A new study from The Dartmouth Institute for Health Policy and Clinical Practice, published this week in JAMA Network Open, finds that Accountable Care Organization (ACO)-reported care management and coordination activities were not associated with improved outcomes or lower spending for patients with complex needs.
Patients with complex medical and social needs—such as older adults who are frail or suffer from multiple chronic conditions—often experience difficulty navigating the healthcare system since their care is typically fragmented across many practitioners and settings. As a result, gaps in the quality of their care and unnecessary spending occur, contributing to a disproportionate amount of Medicare-associated costs.
As they have become more widespread in healthcare, ACOs have employed a variety of care management and coordination strategies to address these issues.
To determine the impact these strategies have on improving patient outcomes and reducing healthcare costs, the researchers conducted a cross-sectional study using Medicare claims data and the National Survey of Accountable Care Organizations that included surveys from 244 Medicare Shared Savings Program ACOs.
In their analysis, the team looked at more than 1.4 million Medicare beneficiaries with complex health and social needs. They computed an index score (grouping patients by intensity of services) that measured self-reported care management and coordination activity that was then linked to Medicare claims. The primary outcomes of interest included quality of care, healthcare utilization, spending, and interactions with the healthcare system.
While the researchers found that the care management and coordination activities that were reported by ACOs were not associated with differences in spending or measured outcomes for this population of patients, the study’s limitations should be considered when interpreting the results.
«The most important limitation of our study is its cross-sectional nature, which does not allow for causal interpretation,» explains Carrie Colla, PhD, an associate professor at The Dartmouth Institute and senior author on the study. «Longitudinal analyses would allow for evaluation of whether or not length of exposure to care management has an effect on health outcomes.»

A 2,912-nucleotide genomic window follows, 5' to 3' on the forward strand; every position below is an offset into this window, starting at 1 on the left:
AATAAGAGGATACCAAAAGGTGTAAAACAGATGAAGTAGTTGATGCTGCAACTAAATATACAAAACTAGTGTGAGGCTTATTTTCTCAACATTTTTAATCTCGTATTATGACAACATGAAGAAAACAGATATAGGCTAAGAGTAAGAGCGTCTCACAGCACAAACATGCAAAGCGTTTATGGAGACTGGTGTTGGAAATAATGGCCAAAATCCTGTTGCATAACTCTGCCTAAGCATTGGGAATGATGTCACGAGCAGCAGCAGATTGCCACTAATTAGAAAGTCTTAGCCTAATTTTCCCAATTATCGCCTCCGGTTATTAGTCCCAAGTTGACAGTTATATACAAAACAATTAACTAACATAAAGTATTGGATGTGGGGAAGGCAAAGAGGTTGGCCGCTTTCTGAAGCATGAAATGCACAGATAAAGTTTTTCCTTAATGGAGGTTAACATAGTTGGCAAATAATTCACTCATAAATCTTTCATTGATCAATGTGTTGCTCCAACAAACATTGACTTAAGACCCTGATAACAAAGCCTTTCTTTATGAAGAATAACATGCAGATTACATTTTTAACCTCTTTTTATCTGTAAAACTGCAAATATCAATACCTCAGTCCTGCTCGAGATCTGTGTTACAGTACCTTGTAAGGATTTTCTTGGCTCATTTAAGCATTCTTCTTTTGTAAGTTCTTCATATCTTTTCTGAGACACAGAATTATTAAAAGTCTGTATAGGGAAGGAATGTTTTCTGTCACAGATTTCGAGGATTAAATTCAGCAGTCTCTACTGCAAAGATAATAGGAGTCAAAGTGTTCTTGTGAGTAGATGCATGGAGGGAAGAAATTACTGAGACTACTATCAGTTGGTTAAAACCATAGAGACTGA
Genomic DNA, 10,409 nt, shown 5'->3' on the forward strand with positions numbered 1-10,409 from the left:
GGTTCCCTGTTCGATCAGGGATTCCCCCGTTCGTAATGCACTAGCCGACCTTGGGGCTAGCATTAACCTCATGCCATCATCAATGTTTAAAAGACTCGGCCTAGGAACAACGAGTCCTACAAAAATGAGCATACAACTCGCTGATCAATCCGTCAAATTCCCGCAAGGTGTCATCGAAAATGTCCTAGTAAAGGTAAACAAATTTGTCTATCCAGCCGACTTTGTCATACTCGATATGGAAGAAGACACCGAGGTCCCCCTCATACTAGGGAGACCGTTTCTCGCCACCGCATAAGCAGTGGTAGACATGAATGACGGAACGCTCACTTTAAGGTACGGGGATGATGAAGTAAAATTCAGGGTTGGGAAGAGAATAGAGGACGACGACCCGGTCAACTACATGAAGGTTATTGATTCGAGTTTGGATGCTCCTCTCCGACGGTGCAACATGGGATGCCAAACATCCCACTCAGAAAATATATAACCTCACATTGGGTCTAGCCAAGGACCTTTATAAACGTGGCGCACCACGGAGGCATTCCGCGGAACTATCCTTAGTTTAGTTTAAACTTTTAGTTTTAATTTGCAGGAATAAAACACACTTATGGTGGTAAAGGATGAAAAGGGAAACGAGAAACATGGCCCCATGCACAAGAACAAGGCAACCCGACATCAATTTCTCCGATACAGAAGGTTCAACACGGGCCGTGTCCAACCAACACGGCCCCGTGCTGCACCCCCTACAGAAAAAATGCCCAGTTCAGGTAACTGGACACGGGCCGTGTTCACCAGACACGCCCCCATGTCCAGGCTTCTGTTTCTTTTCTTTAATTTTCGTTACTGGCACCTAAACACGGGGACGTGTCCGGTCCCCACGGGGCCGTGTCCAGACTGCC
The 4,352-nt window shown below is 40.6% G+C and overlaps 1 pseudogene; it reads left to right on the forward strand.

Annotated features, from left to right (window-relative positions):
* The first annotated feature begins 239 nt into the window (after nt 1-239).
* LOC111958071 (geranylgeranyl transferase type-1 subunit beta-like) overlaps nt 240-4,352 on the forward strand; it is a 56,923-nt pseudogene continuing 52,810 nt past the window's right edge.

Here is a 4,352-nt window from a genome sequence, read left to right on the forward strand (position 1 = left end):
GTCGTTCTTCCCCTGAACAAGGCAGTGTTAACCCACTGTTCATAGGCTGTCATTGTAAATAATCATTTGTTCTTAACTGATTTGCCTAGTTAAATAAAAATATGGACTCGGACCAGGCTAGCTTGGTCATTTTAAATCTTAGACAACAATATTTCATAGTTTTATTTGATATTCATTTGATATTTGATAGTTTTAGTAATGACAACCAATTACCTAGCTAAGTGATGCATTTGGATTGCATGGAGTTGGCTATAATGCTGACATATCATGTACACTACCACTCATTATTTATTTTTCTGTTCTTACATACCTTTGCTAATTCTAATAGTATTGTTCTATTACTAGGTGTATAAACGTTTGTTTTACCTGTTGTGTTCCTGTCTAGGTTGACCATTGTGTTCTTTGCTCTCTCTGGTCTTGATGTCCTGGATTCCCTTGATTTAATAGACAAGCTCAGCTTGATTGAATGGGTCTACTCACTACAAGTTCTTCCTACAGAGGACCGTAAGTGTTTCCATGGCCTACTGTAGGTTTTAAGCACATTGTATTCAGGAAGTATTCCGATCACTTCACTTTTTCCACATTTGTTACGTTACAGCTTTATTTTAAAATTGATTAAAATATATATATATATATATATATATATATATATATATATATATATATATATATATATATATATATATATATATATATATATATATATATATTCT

Future efforts to care for patients with complex needs should assess whether strategies found to be effective in other settings are being used, and if so, why they fail to meet expectations.
«More research is needed to inform the field,» Colla says, «particularly on other components of care management outside of the health system—such as housing, transportation, social support, and food security—and their impact on cost and health outcomes should be studied as well.»
This study received support from the following funding organizations: Six Foundation Collaborative (which includes the Commonwealth Fund, the Peterson Center on Healthcare, The Robert Wood Johnson Foundation, SCAN Foundation, John A. Hartford Foundation, and the Milbank Memorial Fund); National Institute of Mental Health of the NIH; the California Health Care Foundation; and the Agency for Healthcare Research and Quality’s Comparative Health System Performance Initiative.
Founded in 1797, the Geisel School of Medicine at Dartmouth strives to improve the lives of the communities it serves through excellence in learning, discovery, and healing. The Geisel School of Medicine is renowned for its leadership in medical education, healthcare policy and delivery science, biomedical research, global health, and in creating innovations that improve lives worldwide. As one of America’s leading medical schools, Dartmouth’s Geisel School of Medicine is committed to training new generations of diverse leaders who will help solve our most vexing challenges in healthcare.
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